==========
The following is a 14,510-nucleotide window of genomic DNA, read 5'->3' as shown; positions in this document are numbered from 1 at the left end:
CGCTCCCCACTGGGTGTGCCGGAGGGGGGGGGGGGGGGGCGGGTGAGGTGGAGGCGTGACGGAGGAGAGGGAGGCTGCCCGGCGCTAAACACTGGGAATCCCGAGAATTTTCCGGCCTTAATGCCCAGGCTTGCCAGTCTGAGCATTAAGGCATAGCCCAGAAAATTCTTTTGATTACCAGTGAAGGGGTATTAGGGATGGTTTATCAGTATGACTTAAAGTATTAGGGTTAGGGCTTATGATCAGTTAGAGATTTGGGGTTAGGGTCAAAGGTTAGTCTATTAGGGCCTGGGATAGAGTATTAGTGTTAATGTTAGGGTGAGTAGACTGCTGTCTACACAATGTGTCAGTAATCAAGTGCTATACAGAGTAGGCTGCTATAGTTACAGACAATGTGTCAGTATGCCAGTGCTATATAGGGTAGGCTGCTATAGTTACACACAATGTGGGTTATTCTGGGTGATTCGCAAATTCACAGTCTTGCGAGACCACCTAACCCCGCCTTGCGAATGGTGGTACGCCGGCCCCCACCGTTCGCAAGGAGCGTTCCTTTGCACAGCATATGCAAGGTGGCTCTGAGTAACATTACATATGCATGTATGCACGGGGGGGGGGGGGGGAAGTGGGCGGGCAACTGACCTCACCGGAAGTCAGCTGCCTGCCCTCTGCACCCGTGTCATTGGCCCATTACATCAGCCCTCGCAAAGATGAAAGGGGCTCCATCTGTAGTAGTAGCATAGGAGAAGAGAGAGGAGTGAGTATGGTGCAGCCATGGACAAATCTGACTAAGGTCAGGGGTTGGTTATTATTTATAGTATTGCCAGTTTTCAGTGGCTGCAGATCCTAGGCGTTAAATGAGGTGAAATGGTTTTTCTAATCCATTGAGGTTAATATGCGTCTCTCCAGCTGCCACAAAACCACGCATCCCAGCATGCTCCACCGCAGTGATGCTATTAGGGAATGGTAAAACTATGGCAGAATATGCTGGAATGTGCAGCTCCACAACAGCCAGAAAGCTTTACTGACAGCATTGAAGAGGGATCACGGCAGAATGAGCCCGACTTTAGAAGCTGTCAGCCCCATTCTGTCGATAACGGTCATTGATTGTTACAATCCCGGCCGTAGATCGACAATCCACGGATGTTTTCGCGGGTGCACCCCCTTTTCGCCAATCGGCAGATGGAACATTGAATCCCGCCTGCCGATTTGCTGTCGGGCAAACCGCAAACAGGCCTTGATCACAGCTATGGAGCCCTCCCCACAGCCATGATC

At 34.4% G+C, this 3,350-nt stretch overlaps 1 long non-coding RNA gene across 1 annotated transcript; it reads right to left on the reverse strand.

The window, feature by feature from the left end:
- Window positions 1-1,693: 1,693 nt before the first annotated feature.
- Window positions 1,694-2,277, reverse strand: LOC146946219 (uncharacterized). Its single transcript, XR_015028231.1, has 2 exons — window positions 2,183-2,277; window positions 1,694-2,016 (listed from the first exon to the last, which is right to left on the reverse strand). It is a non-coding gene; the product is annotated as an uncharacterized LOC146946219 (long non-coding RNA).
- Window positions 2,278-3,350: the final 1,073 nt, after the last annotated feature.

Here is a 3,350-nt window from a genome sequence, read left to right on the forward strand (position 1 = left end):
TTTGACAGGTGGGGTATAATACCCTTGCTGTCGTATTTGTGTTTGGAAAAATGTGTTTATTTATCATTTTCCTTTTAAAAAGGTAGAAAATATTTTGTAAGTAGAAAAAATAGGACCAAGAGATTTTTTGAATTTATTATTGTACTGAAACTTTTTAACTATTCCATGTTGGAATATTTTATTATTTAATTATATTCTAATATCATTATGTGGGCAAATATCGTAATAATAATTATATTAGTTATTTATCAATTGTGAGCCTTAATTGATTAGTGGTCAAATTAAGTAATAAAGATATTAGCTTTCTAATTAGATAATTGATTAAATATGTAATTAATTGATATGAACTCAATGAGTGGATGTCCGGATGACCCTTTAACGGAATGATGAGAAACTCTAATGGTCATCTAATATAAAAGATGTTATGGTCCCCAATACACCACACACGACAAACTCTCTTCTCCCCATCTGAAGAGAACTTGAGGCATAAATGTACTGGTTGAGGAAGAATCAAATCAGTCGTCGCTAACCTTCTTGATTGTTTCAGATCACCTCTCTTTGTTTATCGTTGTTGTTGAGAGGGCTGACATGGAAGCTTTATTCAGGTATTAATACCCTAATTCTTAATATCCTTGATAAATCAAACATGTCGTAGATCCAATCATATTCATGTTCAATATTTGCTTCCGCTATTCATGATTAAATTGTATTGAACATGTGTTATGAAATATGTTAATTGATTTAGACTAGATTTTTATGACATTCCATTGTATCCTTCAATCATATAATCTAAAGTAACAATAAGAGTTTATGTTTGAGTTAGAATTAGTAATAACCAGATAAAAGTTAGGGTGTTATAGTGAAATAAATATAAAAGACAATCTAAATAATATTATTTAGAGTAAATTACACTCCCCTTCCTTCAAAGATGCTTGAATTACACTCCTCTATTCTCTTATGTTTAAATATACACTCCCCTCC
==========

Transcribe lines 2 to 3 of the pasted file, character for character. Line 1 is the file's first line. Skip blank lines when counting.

CGCTCCCCACTGGGTGTGCCGGAGGGGGGGGGGGGGGGGCGGGTGAGGTGGAGGCGTGACGGAGGAGAGGGAGGCTGCCCGGCGCTAAACACTGGGAATCCCGAGAATTTTCCGGCCTTAATGCCCAGGCTTGCCAGTCTGAGCATTAAGGCATAGCCCAGAAAATTCTTTTGATTACCAGTGAAGGGGTATTAGGGATGGTTTATCAGTATGACTTAAAGTATTAGGGTTAGGGCTTATGATCAGTTAGAGATTTGGGGTTAGGGTCAAAGGTTAGTCTATTAGGGCCTGGGATAGAGTATTAGTGTTAATGTTAGGGTGAGTAGACTGCTGTCTACACAATGTGTCAGTAATCAAGTGCTATACAGAGTAGGCTGCTATAGTTACAGACAATGTGTCAGTATGCCAGTGCTATATAGGGTAGGCTGCTATAGTTACACACAATGTGGGTTATTCTGGGTGATTCGCAAATTCACAGTCTTGCGAGACCACCTAACCCCGCCTTGCGAATGGTGGTACGCCGGCCCCCACCGTTCGCAAGGAGCGTTCCTTTGCACAGCATATGCAAGGTGGCTCTGAGTAACATTACATATGCATGTATGCACGGGGGGGGGGGGGGGAAGTGGGCGGGCAACTGACCTCACCGGAAGTCAGCTGCCTGCCCTCTGCACCCGTGTCATTGGCCCATTACATCAGCCCTCGCAAAGATGAAAGGGGCTCCATCTGTAGTAGTAGCATAGGAGAAGAGAGAGGAGTGAGTATGGTGCAGCCATGGACAAATCTGACTAAGGTCAGGGGTTGGTTATTATTTATAGTATTGCCAGTTTTCAGTGGCTGCAGATCCTAGGCGTTAAATGAGGTGAAATGGTTTTTCTAATCCATTGAGGTTAATATGCGTCTCTCCAGCTGCCACAAAACCACGCATCCCAGCATGCTCCACCGCAGTGATGCTATTAGGGAATGGTAAAACTATGGCAGAATATGCTGGAATGTGCAGCTCCACAACAGCCAGAAAGCTTTACTGACAGCATTGAAGAGGGATCACGGCAGAATGAGCCCGACTTTAGAAGCTGTCAGCCCCATTCTGTCGATAACGGTCATTGATTGTTACAATCCCGGCCGTAGATCGACAATCCACGGATGTTTTCGCGGGTGCACCCCCTTTTCGCCAATCGGCAGATGGAACATTGAATCCCGCCTGCCGATTTGCTGTCGGGCAAACCGCAAACAGGCCTTGATCACAGCTATGGAGCCCTCCCCACAGCCATGATC

At 34.4% G+C, this 3,350-nt stretch overlaps 1 long non-coding RNA gene across 1 annotated transcript; it reads right to left on the reverse strand.